The Montreal Canadiens may have lost one of their top young players and a potential top-six centre after declining to match the $6.1 million offer sheet tendered to Jesperi Kotkaniemi by the Carolina Hurricanes, but they used their compensation to trade for a player who is better suited to fill that role now and for the foreseeable future. Here are a few cool things to know about Christian Dvorak, Montreal’s newest acquisition.
He Can Play in All Situations
The 25-year-old, who has four years remaining on his contract which carries an average annual value of $4.45 million, is a versatile centre who plays a solid two-way game and can also pack an offensive punch. Last season with the Arizona Coyotes, Dvorak put up 17 goals and 31 points in 56 games. He also won 52.1% of his faceoffs and averaged 18:24 of ice time per game. Eight of his 17 goals came with the man advantage and four were game-winners.
On the power play, Dvorak gives the Habs a new weapon from the slot thanks to his size and potent shot to go along with the likes of Cole Caufield and Mike Hoffman who will be firing pucks from both faceoff circles. A triple threat they haven’t had in some time.
“He’s not going to be the player that’s going to wow you but his detail to the game is very good, he plays an honest game, he’s a natural centre. There’s a lot to like about Christian Dvorak,” said Canadiens general manager Marc Bergevin.
He’s All Business on and off the Ice
Dvorak spoke with the Montreal media on Monday for the first time since the trade and it was somewhat striking to hear how matter of fact and straight to the point his answers were. He is very aware of the type of player he is, both his strengths and weaknesses and what he wants to do to improve.
It’s more of the same on the ice. His goal celebrations are subdued, and he approaches every game with a workman-like attitude, similar to Patrice Bergeron, the player he models his game after.
“The one thing about him that people probably don’t know is he’s a very competitive, quiet sort of leadership guy. He doesn’t get a lot of credit for that because he’s quiet, but he’s very competitive. He’s not going to play necessarily with tons of physicality, but he’s got a lot of jam, and he’ll go to the net, and he’ll take a punch in front of the net if he has to,” a Western-based scout told Sportsnet reporter Eric Engels.
He Had a Prolific Junior Career in London
Dvorak made a name for himself in the Ontario Hockey League (OHL) with the London Knights. Playing alongside Mitch Marner and Matthew Tkachuk, he put up 109 points (41 goals, 68 assists) in 66 games during the 2014-14 season. As captain of the Knights the following season, he amassed 121 points in 59 games, including a league-leading 52 goals, and led his team to a Memorial Cup title.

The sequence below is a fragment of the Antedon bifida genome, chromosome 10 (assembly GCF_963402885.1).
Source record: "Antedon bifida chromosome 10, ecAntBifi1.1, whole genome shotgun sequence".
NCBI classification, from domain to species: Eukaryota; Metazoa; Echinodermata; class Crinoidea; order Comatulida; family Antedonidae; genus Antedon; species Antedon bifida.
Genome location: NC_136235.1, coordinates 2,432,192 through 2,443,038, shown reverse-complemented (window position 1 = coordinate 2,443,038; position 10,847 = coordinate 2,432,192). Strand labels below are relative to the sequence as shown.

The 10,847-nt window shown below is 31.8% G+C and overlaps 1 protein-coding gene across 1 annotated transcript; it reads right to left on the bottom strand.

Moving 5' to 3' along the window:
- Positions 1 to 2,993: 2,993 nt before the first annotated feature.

He also played one year with his new Habs teammate, Josh Anderson, while in London. At the 2016 IIHF World Junior Championship, the Illinois native scored eight points in seven games to help the United States finish third in the tournament.
His junior prowess enticed the Coyotes to select him in the second round (no. 58) of the 2014 NHL Entry Draft.
A Canadiens Trade Parallel
The Dvorak acquisition has eerily similar traits to the 2018 trade that brought Max Domi to the Canadiens from Arizona in exchange for Alex Galchenyuk. Galchenyuk, a former no. 3 overall pick by the Habs just like Kotkaniemi, struggled to establish himself in Montreal despite showcasing flashes of his talent and upside, was traded for Domi, a former London Knight and a more proven NHL commodity just like Dvorak.
“They love their hockey there in Montreal we all know that. The fans love the team a bunch, so definitely very excited to get up there and help them win some hockey games,” said Dvorak.
While Dvorak and Kotkaniemi weren’t traded one-for-one, the parallels between the two scenarios are evident.
While it’s tough for fans to see the Canadiens walk away from Kotkaniemi’s potential so quickly, Dvorak will be a perfect fit with the kind of team that Bergevin has built during his tenure in Montreal. He is underrated by many after spending the first five years of his career away from the spotlight in Arizona. Now, he’s ready to start a new chapter in a hockey market where the spotlight shines brightest with lots of talent to showcase and most importantly, much left to prove.